as people get older there sound changes..from california bloodlines to now sounds have changed but the singer still has all the same messages being sent in his music..this album says what john stewart feels at this time and does a great job expressing it..

john best england

terrific ....
I recently dug out my old collection of LP,s amongst which was an old favorite, john stewart "the pheonix concerts live" circa 1974 ,i played it again and it was just as good as when i last heard it 30 odd years ago. having now got this new offering "the day the river sang " i cannot believe how good it is. john stewarts voice is superb and the production is equely good ,why havnt i been listening to him in between ? i dont know, but will remedy that now .a truly great album.Buy it now.

Don Metzler

Best release from JS in over 20 years!
I bought this for a friend. I already own a copy. This is the finest release from John Stewart since Punch the Big Guy in the early 80's. John has perfected the "old guy" voice, his lyrics are as always incisive and thought-provoking, instrumentation impeccably subtle. Thanks John!

JOHN MARPLE

Good follow up to Havana
Poetical lyrics, moving and thoughtful esp "Amanda Won't Dance" - would love to hear John & Eliza Gilkyson do some duets...Gravel and Velvet? Thank you again John from Oz Downunder

Kelly Edwards

Lonesome Cowboy Rides Again
Another great album by an underrated legend. John Stewart's The Day The River Sang is a beautiful country/folk album that will probably or should get a grammy like his last album, Havana. If you don't believe me just listen to Amanda Won't Dance.

Larry N. Houlieff

John Stewart provides a rollercoaster of emotions in his latest album.
Poignant lyics and a changing landscape gives the listener of this album a rollercoaster of emotions. I would have liked to hear the vocal mix on this album a little louder as I had trouble hearing and was forced to read the lyrics in the booklet provided. Never the less worth adding to your collection!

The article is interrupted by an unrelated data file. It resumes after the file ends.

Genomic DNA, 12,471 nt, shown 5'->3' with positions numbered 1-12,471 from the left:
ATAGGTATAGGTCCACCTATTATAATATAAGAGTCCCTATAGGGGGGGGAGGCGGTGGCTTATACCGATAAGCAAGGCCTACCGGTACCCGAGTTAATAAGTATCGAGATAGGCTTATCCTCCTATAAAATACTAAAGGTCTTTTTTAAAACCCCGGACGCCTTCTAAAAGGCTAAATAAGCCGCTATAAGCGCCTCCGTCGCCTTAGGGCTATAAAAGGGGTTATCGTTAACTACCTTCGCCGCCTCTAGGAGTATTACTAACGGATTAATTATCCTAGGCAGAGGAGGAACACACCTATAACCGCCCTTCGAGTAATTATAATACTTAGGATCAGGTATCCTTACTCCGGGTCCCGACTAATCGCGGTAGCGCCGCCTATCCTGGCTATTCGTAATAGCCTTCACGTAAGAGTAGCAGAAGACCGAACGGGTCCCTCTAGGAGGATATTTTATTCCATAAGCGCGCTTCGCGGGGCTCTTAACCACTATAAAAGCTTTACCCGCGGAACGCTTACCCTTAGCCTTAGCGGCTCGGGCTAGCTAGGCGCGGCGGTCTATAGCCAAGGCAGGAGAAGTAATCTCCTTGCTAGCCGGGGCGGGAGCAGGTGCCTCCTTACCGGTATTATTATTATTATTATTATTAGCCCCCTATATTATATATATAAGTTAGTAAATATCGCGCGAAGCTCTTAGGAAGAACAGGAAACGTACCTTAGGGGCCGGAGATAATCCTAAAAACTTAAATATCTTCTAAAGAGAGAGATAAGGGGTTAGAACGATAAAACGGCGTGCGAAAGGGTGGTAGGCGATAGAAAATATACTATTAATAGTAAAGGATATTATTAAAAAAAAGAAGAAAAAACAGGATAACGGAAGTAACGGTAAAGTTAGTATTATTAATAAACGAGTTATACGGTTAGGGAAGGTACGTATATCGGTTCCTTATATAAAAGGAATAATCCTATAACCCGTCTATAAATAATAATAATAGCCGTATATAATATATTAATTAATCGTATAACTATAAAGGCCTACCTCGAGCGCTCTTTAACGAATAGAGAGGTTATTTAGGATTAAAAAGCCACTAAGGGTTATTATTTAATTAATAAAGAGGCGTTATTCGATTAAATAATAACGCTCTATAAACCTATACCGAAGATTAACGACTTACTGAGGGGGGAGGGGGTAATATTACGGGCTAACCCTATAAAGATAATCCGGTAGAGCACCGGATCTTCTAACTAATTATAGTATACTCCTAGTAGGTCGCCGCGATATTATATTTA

Brian Taylor

Buy It! You won't get it out of your head!
This is a CD of great variety and a musical delight. Its first track 'Baby It's You' is a classic Stewart jangling melody and deserves to be a hit! It is followed by 'Jasmine' whose mesmeric hook 'roses and canyons and night blooming jasmine' is bound to get to you after a play or two. Other standouts are a reworked acoustic version of the Kingston Trio number 'Run The Ridges', the tribute 'New Orleans' with its beautiful piano backing, the jazzy 'Slider', the pure crystal vocals of the Batti Sisters on 'East Of Denver', and the elegiac /keyboard cello accompanied 'Sister Mercy'. It is also great to hear the quotes from the old 50s doo wop classic 'Speedo' in the almost rockabilly styled 'Midnight Train'. But there's plenty else. You won't get it out of your head. Buy it now!!

J. clemons

Good c.d., too many ballads
Some nice songs--especially if you listen to the c.d. several times in a short period of time to acquire a positive feeling for the songs. Some songs (at least music) are retreaded. BUT most of the songs in and of themselves have Stewart's unique authenticity that makes them seem that they are a natural, organic commentary on and soul of America and its culture.